How long does a comet last, and why do they disintegrate?
What happens when an icy visitor from the outer Solar System breaks apart, and what we can learn from a comet’s spectacular demise.
Back in the early months of 2020, a comet – formally catalogued as C/2019 Y4 (ATLAS) – was beginning to brighten as it drew ever closer to the Sun.
The headlines had all the usual excitable language you’d expect, while enthusiastic social media posts spoke of possible naked-eye wonders to come.
Out in the depths of space, though, the icy wanderer had other ideas.
As it raced towards the Sun, astronomers started to notice ominous changes in its appearance; rather than brightening steadily as it neared perihelion in May this year – when it would be at the closest point to the Sun in its orbit – the comet’s glow was faltering.
Soon, close-up images by astrophotographers showed the head of ATLAS – ordinarily where a solid, icy nucleus would hide among a shining cloud of gas and dust – was starting to elongate.
The comet was falling to pieces. By 20 April, professional astronomers had pointed the orbiting eyes of the Hubble Space Telescope to the ensuing chaos, revealing fragments of the comet drifting through the darkness.
If amateur astronomers in the Northern Hemisphere felt any disappointment at what might have been, that was soon tempered by the naked-eye spectacle of Comet NEOWISE in the following months; while it graced the northern horizon with its magnificent dust tail, the fizzling away of ATLAS seemed quickly forgotten by most.
Even in its death, however, ATLAS had a story to tell scientists – one not just about the fickle nature of comets, but also about the deeper history of our planetary neighbourhood.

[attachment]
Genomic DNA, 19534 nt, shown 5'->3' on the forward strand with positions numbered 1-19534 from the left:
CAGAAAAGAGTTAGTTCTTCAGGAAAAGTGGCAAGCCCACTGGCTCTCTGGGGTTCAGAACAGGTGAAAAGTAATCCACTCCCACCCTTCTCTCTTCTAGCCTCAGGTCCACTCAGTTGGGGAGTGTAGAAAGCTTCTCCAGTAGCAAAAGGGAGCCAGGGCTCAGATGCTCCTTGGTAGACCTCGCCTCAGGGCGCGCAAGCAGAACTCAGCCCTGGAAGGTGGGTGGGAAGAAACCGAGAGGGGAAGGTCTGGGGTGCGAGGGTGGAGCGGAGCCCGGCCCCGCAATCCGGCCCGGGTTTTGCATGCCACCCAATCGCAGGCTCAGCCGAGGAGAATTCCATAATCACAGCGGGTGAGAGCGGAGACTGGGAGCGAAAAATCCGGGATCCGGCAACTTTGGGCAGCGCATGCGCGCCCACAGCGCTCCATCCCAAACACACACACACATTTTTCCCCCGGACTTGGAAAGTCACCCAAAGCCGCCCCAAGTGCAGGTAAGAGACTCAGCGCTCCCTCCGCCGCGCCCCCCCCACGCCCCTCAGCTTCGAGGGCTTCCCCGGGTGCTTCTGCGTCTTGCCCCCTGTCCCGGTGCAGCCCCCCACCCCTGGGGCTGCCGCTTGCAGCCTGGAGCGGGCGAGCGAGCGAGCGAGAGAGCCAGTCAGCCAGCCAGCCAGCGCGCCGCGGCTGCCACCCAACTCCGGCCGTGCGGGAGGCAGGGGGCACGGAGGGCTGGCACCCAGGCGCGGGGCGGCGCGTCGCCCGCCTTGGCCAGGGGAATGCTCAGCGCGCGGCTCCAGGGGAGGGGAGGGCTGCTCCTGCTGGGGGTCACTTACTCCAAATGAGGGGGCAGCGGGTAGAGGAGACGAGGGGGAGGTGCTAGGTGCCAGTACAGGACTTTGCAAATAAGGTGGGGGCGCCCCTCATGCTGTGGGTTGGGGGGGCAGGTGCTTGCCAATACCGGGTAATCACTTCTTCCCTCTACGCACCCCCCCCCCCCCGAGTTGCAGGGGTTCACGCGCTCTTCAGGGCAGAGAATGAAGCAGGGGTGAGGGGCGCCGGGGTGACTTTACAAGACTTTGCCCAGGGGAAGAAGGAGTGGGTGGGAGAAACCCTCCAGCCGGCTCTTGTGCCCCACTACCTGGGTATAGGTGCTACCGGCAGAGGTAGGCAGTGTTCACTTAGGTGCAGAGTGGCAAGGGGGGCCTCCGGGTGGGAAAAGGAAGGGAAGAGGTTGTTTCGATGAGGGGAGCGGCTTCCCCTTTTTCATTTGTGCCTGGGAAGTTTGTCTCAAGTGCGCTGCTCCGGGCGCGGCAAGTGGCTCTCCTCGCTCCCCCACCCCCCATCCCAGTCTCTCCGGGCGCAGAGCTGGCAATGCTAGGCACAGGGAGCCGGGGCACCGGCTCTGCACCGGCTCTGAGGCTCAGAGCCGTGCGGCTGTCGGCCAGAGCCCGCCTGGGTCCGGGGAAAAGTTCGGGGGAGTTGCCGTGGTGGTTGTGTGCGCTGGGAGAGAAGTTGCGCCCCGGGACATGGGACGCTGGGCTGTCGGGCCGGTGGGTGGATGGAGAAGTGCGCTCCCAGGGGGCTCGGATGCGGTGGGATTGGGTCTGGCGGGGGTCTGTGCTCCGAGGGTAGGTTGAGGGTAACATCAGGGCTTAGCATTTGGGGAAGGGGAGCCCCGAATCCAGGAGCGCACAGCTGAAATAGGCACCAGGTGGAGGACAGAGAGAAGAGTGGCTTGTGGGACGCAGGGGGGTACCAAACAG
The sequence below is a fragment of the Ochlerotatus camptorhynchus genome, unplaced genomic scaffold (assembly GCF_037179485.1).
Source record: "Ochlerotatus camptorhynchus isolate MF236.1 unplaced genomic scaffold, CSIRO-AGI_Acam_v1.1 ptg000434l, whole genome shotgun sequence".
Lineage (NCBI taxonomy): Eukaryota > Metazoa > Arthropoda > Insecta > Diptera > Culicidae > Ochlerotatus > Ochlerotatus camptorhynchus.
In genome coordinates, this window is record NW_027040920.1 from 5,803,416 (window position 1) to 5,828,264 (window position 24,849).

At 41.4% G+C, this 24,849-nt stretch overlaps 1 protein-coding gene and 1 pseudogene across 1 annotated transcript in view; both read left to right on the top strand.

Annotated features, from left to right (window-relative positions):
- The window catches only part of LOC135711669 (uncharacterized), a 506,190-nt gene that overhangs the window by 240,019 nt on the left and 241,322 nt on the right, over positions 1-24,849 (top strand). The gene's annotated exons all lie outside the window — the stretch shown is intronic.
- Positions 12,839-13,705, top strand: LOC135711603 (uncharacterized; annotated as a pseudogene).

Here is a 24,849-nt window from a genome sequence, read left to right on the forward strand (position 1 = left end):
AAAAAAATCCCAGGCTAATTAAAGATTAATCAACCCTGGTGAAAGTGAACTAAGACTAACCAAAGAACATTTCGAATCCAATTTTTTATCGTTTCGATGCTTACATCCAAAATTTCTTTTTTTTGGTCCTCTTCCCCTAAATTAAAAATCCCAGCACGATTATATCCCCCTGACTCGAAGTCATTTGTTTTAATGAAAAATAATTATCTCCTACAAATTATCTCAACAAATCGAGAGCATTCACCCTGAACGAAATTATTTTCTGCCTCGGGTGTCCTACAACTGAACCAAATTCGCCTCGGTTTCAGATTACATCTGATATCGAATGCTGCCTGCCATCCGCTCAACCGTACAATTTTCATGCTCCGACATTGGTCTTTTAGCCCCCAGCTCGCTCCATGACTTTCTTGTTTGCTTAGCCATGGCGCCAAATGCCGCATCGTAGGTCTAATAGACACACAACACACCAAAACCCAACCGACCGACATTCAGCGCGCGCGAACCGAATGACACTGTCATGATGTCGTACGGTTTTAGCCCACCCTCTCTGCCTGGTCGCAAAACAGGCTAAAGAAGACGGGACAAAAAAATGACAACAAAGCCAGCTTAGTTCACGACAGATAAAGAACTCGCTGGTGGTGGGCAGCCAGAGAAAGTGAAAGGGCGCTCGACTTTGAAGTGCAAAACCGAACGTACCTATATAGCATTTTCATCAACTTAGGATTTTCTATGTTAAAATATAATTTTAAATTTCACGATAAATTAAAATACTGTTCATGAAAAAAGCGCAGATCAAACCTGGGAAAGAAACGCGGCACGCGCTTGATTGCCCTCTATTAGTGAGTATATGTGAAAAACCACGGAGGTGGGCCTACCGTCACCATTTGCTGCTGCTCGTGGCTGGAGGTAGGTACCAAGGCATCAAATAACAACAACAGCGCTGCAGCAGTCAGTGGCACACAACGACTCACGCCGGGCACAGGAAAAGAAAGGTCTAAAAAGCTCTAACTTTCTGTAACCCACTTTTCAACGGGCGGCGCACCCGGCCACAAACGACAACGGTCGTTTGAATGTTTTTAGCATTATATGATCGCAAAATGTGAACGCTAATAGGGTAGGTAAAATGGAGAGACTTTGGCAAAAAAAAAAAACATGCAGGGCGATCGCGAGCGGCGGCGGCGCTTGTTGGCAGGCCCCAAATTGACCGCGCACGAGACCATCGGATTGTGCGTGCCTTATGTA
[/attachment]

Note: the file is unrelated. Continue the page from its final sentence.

Why do comets brighten in the first place?
Comets brighten because, as they venture close to the Sun on their long, elliptical orbits, the warmth of our star causes ices to sublimate (change straight from a solid to a gas) from their frosty surfaces.
As this process unfolds, a cloud of material – known as a ‘coma’ – forms around the nucleus.
Some comets also develop tails, giving them the striking appearance these icy objects are so well-known for.
How visible and how bright a comet gets in our night sky depends on several things.
Such as how big its nucleus is and how close it gets to Earth and the Sun when it sweeps through the inner Solar System, explains Professor Laura Woodney, a planetary scientist and comet expert based at the California State University, San Bernardino.
The age of the surface of the nucleus also plays a role.
"We think that the more perihelion passages a comet has around the Sun, the more processed the surface becomes due to sublimation of ice, given that the larger rocky particles either fall back to the surface or are never lifted in
the first place, forming an insulating crust over time.
"Thus short-period comets with their frequent solar passages are less spectacular," she says.
For certain comets making their first journey into the inner Solar System – what astronomers call a ‘dynamically new’ comet – the odds can be somewhat against them getting bright too.
"Statistically speaking, first-time visitors that approach the Sun within 2 AU [Astronomical Units, where 1 AU is the distance between Earth and the Sun] are more likely to fizzle out. But again, outliers are not uncommon. So we don’t really know,” says Dr Ye Quanzhi, an asteroid and comet researcher at the University of Maryland.